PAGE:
Hungary Doesn’t Equal (only) Budapest

Lake Balaton

If you ask anyone who has ever visited Hungary, 99% of these people will naturally answer that they’ve been to Budapest. Budapest is, without question, a vszery nice city worth a visit and I have to acknowledge that it’s the first place you should visit when passing through Hungary. But if you happen to spend more time here, or you come to live here for some time, you may feel like seeing also something else. For such cases, let me give you some inspiration 🙂

Visegrád and surroundings 

If you feel like going on a trip, you don’t want to travel too far, but you still would like to see also something else than Budapest, Visegrád is the perfect destination for one day trip.

Vissegrad Castle
Vissegrad Castle

It’s a castle in the Danube bend around 40km away from Budapest and it takes about one hour to get there. There are basically two, well, actually three ways to get to Visegrád and you can indeed combine them as you wish.

The usual way of traveling to Visegrád is to take a train from Budapest to the station called Nagymaros- Visegrád. You can get there both from the Keleti station by a EC train (going to Prague or Germany every two hours) and from the Nuygati station by a regular train, which, surprisingly, in fact takes even a bit less than a EC.

Vissegrad Castle - the Danube Bend
Vissegrad Castle – the Danube Bend

Since the castle is located on the opposite bank of the Danube, you need to cross the river. But don’t worry, you won’t have to swim as there is a ferry which can take you to the other side 😉 The only problem is that the ferry doesn’t go too often but I remember it somehow matched with the trains. And from the “Buda” bank you walk up to the castle. Yes, it’s a castle and castles are usually on hills (this one isn’t an exception), so you will have to climb up a bit then. It’s not too far so don’t be lazy, it’s worth moving your butt a bit 🙂 You will be given a gorgeous view over the Danube and surrounding hills.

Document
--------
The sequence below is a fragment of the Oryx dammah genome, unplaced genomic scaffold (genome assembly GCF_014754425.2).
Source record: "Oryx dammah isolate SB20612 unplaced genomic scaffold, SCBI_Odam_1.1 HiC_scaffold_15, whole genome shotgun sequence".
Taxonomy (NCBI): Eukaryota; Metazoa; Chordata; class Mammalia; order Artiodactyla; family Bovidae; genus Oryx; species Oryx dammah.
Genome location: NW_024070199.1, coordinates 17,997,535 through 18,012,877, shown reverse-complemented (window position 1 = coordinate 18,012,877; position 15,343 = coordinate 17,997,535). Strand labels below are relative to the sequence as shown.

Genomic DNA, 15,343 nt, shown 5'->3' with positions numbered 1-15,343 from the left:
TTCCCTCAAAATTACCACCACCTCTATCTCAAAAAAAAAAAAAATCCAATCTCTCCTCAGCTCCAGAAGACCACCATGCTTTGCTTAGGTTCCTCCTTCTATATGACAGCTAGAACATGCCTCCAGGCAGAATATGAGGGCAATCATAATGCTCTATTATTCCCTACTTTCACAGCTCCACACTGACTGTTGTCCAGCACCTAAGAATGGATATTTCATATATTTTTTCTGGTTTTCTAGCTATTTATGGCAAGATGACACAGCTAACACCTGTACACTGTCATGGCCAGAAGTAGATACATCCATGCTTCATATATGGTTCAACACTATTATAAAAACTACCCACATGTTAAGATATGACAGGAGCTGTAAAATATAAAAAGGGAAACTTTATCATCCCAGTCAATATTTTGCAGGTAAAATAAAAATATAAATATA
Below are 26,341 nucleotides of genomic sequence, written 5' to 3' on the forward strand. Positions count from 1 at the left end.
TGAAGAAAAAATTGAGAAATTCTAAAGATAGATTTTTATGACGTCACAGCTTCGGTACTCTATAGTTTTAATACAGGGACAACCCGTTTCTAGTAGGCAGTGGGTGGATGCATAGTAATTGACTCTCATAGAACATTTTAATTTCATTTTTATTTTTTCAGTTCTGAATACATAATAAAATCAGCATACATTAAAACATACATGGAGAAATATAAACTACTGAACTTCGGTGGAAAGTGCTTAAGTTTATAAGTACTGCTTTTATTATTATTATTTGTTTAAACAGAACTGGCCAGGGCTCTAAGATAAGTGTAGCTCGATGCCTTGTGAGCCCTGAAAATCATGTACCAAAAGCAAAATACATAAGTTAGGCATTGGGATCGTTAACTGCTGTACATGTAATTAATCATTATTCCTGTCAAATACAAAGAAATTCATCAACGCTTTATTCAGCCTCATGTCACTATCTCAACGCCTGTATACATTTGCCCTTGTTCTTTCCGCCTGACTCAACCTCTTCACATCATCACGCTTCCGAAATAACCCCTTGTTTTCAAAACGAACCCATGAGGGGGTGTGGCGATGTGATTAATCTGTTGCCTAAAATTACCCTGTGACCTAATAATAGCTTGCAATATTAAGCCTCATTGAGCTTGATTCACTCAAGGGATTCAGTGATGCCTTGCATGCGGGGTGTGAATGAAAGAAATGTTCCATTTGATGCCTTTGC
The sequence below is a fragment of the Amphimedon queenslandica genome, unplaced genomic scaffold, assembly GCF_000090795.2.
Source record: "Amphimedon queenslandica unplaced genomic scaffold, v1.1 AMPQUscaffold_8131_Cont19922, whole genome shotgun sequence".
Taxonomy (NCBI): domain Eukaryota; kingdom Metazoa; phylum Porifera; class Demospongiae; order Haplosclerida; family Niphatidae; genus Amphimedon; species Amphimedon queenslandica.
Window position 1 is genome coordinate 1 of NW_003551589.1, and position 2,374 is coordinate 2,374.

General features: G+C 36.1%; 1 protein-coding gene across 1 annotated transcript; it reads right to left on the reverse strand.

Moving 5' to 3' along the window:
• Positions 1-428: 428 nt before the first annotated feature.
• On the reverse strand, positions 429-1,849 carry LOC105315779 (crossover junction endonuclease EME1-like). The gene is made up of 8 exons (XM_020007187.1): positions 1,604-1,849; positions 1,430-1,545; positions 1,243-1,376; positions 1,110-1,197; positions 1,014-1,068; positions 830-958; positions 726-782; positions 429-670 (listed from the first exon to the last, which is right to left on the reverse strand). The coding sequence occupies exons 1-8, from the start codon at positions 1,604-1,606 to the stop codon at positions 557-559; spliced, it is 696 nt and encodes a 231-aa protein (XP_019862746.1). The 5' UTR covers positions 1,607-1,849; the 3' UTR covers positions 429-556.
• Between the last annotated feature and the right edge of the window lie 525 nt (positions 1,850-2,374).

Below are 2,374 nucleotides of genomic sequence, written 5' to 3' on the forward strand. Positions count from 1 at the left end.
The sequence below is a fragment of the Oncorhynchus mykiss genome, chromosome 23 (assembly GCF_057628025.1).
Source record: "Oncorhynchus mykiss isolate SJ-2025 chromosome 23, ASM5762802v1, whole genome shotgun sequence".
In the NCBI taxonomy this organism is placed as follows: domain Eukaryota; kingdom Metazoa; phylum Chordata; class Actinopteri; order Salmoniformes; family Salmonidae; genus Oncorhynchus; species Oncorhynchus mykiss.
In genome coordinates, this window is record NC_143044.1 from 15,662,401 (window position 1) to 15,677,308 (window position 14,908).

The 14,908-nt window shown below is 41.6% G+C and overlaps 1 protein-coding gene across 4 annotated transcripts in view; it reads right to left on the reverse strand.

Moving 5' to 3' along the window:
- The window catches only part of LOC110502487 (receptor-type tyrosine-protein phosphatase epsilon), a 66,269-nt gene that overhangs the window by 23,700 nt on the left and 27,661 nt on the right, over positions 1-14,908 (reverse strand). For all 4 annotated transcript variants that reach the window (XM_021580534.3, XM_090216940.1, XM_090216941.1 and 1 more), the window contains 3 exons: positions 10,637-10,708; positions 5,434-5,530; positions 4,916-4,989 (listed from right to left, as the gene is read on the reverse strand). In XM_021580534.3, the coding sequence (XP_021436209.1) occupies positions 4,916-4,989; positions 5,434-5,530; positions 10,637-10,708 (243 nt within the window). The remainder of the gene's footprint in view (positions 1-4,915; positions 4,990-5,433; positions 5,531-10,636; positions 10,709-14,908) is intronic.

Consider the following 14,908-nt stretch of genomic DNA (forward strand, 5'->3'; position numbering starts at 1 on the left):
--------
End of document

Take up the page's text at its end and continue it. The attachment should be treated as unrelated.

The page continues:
You can go back to Budapest the same way as you came, or you have another option. If you don’t wanna go back again to the other side of the river, wait for a ferry and a train afterwards, there is also a bus going to Budapest, which stops on the road below the castle. The bus ride is just a bit longer but most likely also cheaper. It brings you to the Ferenc Puskas stadium.